2. An acoustic device according to claim 1 wherein said elongated openings are substantially triangular in shape and are at least as long as said acoustic chamber, and wherein the bases of said openings are disposed substantially in a plane including said diaphragm.

3. The invention as defined in claim 2 wherein the bases of said elongated openings are of a length approximately equal to one-half wavelength at the upper limit of the frequency range in which maximum aecentuating effect is desired, and wherein the length of said slots is substantially the same as the effective length of said chamber.

References Cited in the file of this patent UNITED STATES PATENTS 1,778,693 Semple Oct. 14, 1930 1,912,454 Hutter June 6, 1933 1,917,309 Leopold July 11, 1933 1,939,447 Honig Dec. 12, 1933 1,960,449 Midgley May 29, 1934 2,217,279 Karns Oct. 8, 1940 2,228,886 Olson June 14, 1941 2,271,988 Olson Feb. 3, 1942 2,277,525 Mercurius Mar. 24, 1942 2,566,094 Olson Aug. 28, 1951 FOREIGN PATENTS 485,239 France Dec. 20, 1917 22,086 Australia Apr. 23, 1936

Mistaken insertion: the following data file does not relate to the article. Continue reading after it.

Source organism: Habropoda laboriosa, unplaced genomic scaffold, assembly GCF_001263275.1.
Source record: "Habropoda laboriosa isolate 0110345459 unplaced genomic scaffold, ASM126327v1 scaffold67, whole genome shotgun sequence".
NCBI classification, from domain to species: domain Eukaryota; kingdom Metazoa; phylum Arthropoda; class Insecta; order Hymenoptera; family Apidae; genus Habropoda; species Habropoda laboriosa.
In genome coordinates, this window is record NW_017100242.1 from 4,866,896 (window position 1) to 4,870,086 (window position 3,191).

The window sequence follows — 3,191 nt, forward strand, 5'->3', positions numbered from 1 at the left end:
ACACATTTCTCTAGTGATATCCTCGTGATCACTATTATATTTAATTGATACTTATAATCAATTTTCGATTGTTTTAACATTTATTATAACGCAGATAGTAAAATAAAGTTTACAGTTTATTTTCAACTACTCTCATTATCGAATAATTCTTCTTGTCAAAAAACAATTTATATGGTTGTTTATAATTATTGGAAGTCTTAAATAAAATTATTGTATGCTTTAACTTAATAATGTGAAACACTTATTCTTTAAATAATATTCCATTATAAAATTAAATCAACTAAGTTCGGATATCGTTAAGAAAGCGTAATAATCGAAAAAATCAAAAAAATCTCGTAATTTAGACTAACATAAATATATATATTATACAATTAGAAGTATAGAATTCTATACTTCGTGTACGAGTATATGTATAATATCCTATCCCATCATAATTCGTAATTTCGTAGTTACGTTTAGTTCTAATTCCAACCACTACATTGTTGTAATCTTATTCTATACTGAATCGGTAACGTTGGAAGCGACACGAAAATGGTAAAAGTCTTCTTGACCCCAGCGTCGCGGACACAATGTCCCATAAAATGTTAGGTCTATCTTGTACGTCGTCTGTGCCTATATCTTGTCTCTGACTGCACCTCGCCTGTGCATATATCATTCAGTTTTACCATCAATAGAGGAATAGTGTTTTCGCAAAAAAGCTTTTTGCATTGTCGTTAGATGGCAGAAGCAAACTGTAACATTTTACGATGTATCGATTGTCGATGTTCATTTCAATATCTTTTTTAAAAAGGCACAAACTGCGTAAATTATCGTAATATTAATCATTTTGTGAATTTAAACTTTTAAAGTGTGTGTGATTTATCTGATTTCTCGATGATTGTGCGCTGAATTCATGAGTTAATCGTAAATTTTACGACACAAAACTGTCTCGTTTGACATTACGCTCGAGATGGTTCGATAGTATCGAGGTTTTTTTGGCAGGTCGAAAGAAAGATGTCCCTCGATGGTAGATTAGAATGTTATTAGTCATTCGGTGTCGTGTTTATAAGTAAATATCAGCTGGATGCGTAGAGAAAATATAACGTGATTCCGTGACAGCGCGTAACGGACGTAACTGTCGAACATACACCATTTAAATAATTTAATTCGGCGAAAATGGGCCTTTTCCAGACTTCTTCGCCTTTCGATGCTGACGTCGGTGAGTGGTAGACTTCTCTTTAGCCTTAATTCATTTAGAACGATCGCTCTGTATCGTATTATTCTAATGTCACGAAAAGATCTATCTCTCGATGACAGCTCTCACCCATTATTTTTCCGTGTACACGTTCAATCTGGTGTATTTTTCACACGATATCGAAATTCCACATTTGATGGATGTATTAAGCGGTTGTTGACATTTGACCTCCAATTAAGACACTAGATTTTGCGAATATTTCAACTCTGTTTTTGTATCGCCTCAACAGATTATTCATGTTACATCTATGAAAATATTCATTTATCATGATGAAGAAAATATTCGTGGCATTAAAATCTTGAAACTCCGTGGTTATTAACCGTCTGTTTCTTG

Patent Citations
Cited PatentFiling datePublication dateApplicantTitle
US1778693 *Feb 24, 1928Oct 14, 1930Claravox IncLoud-speaker
US1912454 *Mar 3, 1932Jun 6, 1933Hutter William HAcoustic apparatus
US1917309 *Dec 23, 1931Jul 11, 1933Siemens AgDiaphragm for acoustic apparatus
US1939447 *Jul 8, 1932Dec 12, 1933Gen ElectricDiaphragm for acoustic devices
US1960449 *Oct 2, 1933May 29, 1934Henry Midgley AlbertAcoustic apparatus
US2217279 *Jul 23, 1938Oct 8, 1940Rca CorpAcoustic apparatus
US2228886 *Oct 31, 1938Jan 14, 1941Rca CorpElectroacoustical apparatus
US2271988 *Apr 29, 1939Feb 3, 1942Rca CorpElectroacoustical apparatus
US2277525 *Apr 28, 1941Mar 24, 1942Piercy Mereurius RandolphSound amplifier
US2566094 *Jun 22, 1950Aug 28, 1951Rca CorpLine type pressure responsive microphone
AU2208636A * Title not available
FR485239A * Title not available
Referenced by
Citing PatentFiling datePublication dateApplicantTitle
US2816619 *Dec 4, 1951Dec 17, 1957Karlson John EAcoustic transducers
US2847326 *Jul 28, 1952Aug 12, 1958Philips CorpMicrophone comprising a magnet system
US3560668 *Oct 24, 1966Feb 2, 1971Sennheiser ElectronicMicrophone having coupled acoustic circuits
US4449019 *Nov 9, 1981May 15, 1984Murata Manufacturing Co., Ltd.Piezoelectric loudspeaker
US5740262 *Dec 27, 1994Apr 14, 1998Nec CorporationNoise removing apparatus using a microphone
Classifications
U.S. Classification181/160, 381/360
International ClassificationH04R9/08, H04R9/00
Cooperative ClassificationH04R9/08
European ClassificationH04R9/08